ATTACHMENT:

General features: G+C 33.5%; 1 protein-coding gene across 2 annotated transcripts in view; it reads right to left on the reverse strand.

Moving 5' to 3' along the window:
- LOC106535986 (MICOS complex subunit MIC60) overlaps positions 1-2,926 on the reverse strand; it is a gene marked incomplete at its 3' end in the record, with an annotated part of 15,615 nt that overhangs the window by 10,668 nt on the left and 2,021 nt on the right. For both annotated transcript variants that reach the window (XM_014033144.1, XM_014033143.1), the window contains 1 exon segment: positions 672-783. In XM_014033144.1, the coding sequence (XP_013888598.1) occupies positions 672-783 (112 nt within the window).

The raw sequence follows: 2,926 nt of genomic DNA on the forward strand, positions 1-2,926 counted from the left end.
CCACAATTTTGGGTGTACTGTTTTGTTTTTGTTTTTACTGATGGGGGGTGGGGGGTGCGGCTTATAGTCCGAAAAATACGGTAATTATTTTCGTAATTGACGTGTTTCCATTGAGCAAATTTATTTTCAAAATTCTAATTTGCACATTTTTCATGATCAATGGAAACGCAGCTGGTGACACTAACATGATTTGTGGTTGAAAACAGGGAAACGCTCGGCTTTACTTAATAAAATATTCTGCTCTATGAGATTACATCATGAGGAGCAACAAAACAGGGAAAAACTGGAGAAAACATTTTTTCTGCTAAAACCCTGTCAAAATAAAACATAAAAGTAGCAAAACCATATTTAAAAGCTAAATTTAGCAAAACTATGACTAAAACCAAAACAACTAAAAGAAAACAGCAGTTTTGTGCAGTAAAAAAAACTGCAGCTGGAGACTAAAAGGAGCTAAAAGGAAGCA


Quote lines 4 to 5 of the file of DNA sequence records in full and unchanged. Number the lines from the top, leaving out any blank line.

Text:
The raw sequence follows: 2,926 nt of genomic DNA on the forward strand, positions 1-2,926 counted from the left end.
CCACAATTTTGGGTGTACTGTTTTGTTTTTGTTTTTACTGATGGGGGGTGGGGGGTGCGGCTTATAGTCCGAAAAATACGGTAATTATTTTCGTAATTGACGTGTTTCCATTGAGCAAATTTATTTTCAAAATTCTAATTTGCACATTTTTCATGATCAATGGAAACGCAGCTGGTGACACTAACATGATTTGTGGTTGAAAACAGGGAAACGCTCGGCTTTACTTAATAAAATATTCTGCTCTATGAGATTACATCATGAGGAGCAACAAAACAGGGAAAAACTGGAGAAAACATTTTTTCTGCTAAAACCCTGTCAAAATAAAACATAAAAGTAGCAAAACCATATTTAAAAGCTAAATTTAGCAAAACTATGACTAAAACCAAAACAACTAAAAGAAAACAGCAGTTTTGTGCAGTAAAAAAAACTGCAGCTGGAGACTAAAAGGAGCTAAAAGGAAGCA